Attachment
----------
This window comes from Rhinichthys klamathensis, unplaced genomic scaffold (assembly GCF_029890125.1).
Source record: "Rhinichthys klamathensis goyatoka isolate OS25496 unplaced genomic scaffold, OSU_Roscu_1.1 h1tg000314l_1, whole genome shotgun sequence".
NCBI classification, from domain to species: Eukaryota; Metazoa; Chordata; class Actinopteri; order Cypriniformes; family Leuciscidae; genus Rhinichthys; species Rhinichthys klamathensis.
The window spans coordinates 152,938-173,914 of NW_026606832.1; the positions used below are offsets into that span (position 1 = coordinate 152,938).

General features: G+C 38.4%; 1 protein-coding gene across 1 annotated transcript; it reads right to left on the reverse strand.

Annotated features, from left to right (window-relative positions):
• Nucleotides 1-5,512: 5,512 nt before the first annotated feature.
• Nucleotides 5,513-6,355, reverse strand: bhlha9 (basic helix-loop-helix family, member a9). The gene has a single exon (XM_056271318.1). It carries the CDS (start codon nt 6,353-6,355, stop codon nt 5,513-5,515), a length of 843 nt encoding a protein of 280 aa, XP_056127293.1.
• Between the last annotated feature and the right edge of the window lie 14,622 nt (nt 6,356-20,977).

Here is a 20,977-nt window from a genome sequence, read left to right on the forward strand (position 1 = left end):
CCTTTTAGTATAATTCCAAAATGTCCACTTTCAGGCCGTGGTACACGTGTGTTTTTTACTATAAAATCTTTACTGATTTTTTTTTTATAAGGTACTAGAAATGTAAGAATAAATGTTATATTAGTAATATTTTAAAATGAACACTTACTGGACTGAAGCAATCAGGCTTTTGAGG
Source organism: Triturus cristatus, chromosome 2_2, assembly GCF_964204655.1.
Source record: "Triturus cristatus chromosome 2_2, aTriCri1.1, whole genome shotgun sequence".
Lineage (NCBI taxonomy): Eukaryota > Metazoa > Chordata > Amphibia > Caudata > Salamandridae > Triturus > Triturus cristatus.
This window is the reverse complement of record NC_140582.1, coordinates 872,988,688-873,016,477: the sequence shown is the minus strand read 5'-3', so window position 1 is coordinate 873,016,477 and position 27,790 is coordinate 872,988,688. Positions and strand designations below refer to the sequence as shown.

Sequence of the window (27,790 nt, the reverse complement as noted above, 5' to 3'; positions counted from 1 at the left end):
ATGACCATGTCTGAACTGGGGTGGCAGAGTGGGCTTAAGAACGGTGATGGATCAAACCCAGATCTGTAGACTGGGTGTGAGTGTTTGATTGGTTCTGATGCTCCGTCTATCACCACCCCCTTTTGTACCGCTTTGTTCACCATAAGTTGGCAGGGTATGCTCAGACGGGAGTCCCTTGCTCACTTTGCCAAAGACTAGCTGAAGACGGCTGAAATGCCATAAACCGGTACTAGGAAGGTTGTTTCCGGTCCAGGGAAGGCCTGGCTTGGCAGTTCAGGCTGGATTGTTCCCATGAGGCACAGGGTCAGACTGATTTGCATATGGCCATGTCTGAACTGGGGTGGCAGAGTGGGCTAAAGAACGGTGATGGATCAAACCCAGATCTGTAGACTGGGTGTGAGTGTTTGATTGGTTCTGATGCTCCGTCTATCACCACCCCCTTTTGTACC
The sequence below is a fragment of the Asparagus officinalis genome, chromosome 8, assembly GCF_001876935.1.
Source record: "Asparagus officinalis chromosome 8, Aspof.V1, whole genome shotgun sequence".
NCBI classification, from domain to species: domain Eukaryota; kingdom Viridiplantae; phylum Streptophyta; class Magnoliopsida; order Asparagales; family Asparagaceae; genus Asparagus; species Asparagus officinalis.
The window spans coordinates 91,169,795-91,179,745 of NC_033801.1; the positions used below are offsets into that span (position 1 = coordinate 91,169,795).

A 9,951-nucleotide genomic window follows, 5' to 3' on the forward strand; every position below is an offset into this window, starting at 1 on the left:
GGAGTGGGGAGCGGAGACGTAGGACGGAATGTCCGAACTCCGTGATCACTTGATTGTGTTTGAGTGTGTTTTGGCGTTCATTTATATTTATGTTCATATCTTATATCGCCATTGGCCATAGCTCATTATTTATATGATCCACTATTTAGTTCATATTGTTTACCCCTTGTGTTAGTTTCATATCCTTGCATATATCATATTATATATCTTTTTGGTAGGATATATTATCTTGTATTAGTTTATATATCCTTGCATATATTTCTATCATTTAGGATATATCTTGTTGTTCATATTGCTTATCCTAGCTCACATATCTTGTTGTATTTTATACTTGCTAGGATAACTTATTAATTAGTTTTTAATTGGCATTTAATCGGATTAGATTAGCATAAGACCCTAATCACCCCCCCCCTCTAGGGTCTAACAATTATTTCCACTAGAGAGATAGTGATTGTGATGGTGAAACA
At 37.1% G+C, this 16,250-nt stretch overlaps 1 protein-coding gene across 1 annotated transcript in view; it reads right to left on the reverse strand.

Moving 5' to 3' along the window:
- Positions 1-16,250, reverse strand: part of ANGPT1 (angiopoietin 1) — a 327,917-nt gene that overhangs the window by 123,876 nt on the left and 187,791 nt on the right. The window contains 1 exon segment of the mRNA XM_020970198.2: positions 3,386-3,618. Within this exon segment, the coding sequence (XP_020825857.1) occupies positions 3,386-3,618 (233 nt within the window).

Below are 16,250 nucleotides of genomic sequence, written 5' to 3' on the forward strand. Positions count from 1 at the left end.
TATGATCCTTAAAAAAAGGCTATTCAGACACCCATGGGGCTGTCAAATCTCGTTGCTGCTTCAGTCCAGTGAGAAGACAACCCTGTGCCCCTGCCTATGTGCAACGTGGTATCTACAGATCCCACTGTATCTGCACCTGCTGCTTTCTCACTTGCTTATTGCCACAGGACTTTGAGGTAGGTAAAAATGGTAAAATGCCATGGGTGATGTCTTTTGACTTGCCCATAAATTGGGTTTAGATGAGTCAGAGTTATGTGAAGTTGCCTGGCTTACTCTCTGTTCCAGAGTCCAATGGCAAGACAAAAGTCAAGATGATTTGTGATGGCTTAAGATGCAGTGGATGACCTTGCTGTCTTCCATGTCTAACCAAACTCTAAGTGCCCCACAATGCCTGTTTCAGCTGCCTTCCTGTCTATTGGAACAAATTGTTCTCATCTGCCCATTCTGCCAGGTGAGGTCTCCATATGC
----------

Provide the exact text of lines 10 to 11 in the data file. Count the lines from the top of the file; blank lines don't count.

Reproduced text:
Here is a 20,977-nt window from a genome sequence, read left to right on the forward strand (position 1 = left end):
CCTTTTAGTATAATTCCAAAATGTCCACTTTCAGGCCGTGGTACACGTGTGTTTTTTACTATAAAATCTTTACTGATTTTTTTTTTATAAGGTACTAGAAATGTAAGAATAAATGTTATATTAGTAATATTTTAAAATGAACACTTACTGGACTGAAGCAATCAGGCTTTTGAGG